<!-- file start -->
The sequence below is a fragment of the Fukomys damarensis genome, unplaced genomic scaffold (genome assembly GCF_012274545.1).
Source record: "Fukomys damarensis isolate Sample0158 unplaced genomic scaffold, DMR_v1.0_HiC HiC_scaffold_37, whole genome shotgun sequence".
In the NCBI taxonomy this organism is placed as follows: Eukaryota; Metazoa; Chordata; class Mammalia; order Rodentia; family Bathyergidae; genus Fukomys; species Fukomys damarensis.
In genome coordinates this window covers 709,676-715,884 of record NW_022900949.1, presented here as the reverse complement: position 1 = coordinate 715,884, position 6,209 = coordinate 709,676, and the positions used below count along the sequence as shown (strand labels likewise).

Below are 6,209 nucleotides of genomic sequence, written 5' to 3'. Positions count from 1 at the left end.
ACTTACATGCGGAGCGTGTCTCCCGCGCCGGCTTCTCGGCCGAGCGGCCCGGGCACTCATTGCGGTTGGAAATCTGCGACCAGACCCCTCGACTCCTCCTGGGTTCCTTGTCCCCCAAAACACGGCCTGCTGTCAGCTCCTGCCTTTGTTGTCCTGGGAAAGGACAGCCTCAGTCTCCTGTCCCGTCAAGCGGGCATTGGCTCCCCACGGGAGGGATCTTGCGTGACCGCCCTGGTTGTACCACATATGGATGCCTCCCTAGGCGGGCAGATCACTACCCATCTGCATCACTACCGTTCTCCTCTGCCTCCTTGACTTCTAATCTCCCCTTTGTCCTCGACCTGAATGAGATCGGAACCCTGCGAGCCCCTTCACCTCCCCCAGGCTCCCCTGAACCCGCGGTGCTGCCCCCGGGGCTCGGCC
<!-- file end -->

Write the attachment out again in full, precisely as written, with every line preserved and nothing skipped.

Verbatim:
The sequence below is a fragment of the Fukomys damarensis genome, unplaced genomic scaffold (genome assembly GCF_012274545.1).
Source record: "Fukomys damarensis isolate Sample0158 unplaced genomic scaffold, DMR_v1.0_HiC HiC_scaffold_37, whole genome shotgun sequence".
In the NCBI taxonomy this organism is placed as follows: Eukaryota; Metazoa; Chordata; class Mammalia; order Rodentia; family Bathyergidae; genus Fukomys; species Fukomys damarensis.
In genome coordinates this window covers 709,676-715,884 of record NW_022900949.1, presented here as the reverse complement: position 1 = coordinate 715,884, position 6,209 = coordinate 709,676, and the positions used below count along the sequence as shown (strand labels likewise).

Below are 6,209 nucleotides of genomic sequence, written 5' to 3'. Positions count from 1 at the left end.
ACTTACATGCGGAGCGTGTCTCCCGCGCCGGCTTCTCGGCCGAGCGGCCCGGGCACTCATTGCGGTTGGAAATCTGCGACCAGACCCCTCGACTCCTCCTGGGTTCCTTGTCCCCCAAAACACGGCCTGCTGTCAGCTCCTGCCTTTGTTGTCCTGGGAAAGGACAGCCTCAGTCTCCTGTCCCGTCAAGCGGGCATTGGCTCCCCACGGGAGGGATCTTGCGTGACCGCCCTGGTTGTACCACATATGGATGCCTCCCTAGGCGGGCAGATCACTACCCATCTGCATCACTACCGTTCTCCTCTGCCTCCTTGACTTCTAATCTCCCCTTTGTCCTCGACCTGAATGAGATCGGAACCCTGCGAGCCCCTTCACCTCCCCCAGGCTCCCCTGAACCCGCGGTGCTGCCCCCGGGGCTCGGCC